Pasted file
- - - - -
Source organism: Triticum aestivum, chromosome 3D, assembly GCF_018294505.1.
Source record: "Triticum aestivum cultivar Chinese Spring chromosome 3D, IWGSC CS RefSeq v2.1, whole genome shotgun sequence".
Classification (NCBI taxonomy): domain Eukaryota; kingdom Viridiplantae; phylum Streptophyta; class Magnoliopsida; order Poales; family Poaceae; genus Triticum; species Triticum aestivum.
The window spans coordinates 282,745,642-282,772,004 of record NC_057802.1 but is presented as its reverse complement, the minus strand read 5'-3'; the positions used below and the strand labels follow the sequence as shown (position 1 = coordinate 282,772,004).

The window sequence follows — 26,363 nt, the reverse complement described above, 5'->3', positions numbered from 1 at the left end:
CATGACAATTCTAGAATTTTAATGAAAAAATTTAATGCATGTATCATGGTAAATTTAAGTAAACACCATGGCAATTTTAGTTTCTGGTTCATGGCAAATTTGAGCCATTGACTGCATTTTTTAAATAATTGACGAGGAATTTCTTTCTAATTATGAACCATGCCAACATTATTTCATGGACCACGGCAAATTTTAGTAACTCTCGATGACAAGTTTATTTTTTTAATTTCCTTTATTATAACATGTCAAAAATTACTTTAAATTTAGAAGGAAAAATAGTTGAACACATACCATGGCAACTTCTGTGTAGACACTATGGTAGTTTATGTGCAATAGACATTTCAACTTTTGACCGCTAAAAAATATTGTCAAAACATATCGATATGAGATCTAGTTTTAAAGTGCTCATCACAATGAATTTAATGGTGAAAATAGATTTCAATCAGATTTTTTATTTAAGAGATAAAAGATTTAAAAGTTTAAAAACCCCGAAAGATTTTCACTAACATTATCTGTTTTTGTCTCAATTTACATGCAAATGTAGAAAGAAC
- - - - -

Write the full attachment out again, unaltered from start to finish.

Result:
Source organism: Triticum aestivum, chromosome 3D, assembly GCF_018294505.1.
Source record: "Triticum aestivum cultivar Chinese Spring chromosome 3D, IWGSC CS RefSeq v2.1, whole genome shotgun sequence".
Classification (NCBI taxonomy): domain Eukaryota; kingdom Viridiplantae; phylum Streptophyta; class Magnoliopsida; order Poales; family Poaceae; genus Triticum; species Triticum aestivum.
The window spans coordinates 282,745,642-282,772,004 of record NC_057802.1 but is presented as its reverse complement, the minus strand read 5'-3'; the positions used below and the strand labels follow the sequence as shown (position 1 = coordinate 282,772,004).

The window sequence follows — 26,363 nt, the reverse complement described above, 5'->3', positions numbered from 1 at the left end:
CATGACAATTCTAGAATTTTAATGAAAAAATTTAATGCATGTATCATGGTAAATTTAAGTAAACACCATGGCAATTTTAGTTTCTGGTTCATGGCAAATTTGAGCCATTGACTGCATTTTTTAAATAATTGACGAGGAATTTCTTTCTAATTATGAACCATGCCAACATTATTTCATGGACCACGGCAAATTTTAGTAACTCTCGATGACAAGTTTATTTTTTTAATTTCCTTTATTATAACATGTCAAAAATTACTTTAAATTTAGAAGGAAAAATAGTTGAACACATACCATGGCAACTTCTGTGTAGACACTATGGTAGTTTATGTGCAATAGACATTTCAACTTTTGACCGCTAAAAAATATTGTCAAAACATATCGATATGAGATCTAGTTTTAAAGTGCTCATCACAATGAATTTAATGGTGAAAATAGATTTCAATCAGATTTTTTATTTAAGAGATAAAAGATTTAAAAGTTTAAAAACCCCGAAAGATTTTCACTAACATTATCTGTTTTTGTCTCAATTTACATGCAAATGTAGAAAGAAC